Deference and Dialogue in Administrative Law
Emily Hammond Meazell
Wake Forest University - School of Law
April 29, 2011
Columbia Law Review, Vol. 111, December 2011
An unevaluated phenomenon in administrative law is serial litigation – that is, constant rounds of court challenges and remands that may span decades. Aside from the obvious – these case families are expensive and time-consuming – they also raise serious questions about the respective roles of courts and agencies. When agencies adopt the same rules on successive remands, for example, we might be concerned whether judicial review makes a difference. But when courts review too heavy-handedly, we worry that they are usurping the role of a presidentially controlled, expert institution. This Article is the first to examine serial litigation and ask what insights such litigation offers for administrative law. The analysis shows that the case families are deeply dialogic; courts and agencies in effect engage in a revealing colloquy over the course of successive reviews and remands. In turn, this dialogic view of serial litigation helps to illuminate the differing roles of courts and agencies while highlighting a number of problematic features of the interplay between standards of review, remedies, and agency behavior. Foremost among these features is the tendency of the dialogic cases to mimic minimum-rationality review, which threatens to disrupt the delicate balance of power between courts and agencies. Taking account of this deficiency and others, the Article offers both theoretical insights and concrete proposals designed to enhance the court-agency dialogue.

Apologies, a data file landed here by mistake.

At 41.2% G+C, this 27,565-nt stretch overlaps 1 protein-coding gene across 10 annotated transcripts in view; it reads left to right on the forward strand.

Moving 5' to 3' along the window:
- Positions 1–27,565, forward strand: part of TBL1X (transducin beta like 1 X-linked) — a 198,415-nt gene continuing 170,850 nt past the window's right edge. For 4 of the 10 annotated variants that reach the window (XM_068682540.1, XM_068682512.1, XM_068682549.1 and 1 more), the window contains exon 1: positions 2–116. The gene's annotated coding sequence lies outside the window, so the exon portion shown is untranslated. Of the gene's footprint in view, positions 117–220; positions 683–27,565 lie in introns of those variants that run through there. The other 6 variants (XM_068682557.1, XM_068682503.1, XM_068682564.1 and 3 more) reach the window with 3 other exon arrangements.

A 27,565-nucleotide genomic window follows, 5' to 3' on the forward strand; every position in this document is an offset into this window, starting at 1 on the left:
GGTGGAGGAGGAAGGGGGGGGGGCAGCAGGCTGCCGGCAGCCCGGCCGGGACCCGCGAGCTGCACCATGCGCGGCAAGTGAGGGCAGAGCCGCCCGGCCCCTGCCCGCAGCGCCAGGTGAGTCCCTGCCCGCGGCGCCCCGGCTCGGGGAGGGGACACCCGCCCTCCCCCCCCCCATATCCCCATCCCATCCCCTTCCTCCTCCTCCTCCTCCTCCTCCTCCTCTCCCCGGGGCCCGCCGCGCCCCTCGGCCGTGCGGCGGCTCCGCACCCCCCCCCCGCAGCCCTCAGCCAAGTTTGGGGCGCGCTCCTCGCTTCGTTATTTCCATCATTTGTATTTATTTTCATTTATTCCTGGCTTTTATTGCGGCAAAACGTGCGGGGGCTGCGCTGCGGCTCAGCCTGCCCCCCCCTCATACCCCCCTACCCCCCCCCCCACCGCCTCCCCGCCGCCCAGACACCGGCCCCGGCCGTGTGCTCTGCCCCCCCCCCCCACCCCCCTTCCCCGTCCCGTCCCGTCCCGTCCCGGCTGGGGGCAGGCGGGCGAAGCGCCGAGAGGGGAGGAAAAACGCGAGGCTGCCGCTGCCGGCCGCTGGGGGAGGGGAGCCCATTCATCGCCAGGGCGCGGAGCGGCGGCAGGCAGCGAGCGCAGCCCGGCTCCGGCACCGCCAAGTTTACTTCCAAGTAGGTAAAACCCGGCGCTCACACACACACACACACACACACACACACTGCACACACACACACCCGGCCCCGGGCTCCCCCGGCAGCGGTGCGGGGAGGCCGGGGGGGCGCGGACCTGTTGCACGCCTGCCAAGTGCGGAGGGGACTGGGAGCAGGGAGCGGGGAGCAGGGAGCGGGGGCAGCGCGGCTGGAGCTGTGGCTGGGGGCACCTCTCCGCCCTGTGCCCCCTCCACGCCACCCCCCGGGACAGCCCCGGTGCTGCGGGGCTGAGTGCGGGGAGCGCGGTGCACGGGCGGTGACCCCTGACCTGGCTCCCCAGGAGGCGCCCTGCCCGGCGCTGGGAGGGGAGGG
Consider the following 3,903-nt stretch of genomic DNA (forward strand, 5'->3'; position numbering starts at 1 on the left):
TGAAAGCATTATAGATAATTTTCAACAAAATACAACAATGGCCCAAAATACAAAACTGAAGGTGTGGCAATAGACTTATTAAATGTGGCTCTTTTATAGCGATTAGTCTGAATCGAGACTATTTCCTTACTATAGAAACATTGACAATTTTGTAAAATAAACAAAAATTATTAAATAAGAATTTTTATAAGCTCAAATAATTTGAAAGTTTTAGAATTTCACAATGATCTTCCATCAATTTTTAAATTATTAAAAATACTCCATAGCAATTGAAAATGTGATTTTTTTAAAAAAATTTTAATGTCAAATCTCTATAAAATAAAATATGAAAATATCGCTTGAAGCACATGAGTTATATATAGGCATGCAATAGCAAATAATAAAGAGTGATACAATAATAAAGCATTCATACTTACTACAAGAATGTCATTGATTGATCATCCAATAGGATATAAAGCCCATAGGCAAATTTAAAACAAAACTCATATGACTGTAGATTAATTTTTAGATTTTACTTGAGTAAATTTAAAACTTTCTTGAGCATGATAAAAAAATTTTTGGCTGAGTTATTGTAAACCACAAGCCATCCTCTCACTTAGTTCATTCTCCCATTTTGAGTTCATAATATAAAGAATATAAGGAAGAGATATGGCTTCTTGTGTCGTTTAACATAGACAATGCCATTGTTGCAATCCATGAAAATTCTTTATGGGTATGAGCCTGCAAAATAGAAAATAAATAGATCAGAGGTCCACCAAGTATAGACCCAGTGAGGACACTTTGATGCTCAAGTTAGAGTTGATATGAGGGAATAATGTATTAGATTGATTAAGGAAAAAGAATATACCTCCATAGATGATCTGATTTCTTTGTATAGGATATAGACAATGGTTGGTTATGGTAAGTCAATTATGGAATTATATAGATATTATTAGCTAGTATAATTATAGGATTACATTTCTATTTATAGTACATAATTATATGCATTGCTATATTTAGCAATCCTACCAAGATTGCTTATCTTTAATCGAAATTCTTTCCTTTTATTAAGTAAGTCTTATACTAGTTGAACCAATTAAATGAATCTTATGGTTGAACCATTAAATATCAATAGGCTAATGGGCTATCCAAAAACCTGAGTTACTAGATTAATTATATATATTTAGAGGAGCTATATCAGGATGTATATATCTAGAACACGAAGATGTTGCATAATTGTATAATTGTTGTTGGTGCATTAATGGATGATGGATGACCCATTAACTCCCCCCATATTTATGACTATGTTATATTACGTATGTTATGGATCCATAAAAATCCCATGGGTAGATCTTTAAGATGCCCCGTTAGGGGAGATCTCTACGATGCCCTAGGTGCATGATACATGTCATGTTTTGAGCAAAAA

Number of Pages in PDF File: 63
Keywords: administrative law, environmental law, risk regulation, deference, serial litigationAccepted Paper Series
Date posted: May 2, 2011 ; Last revised: March 28, 2012
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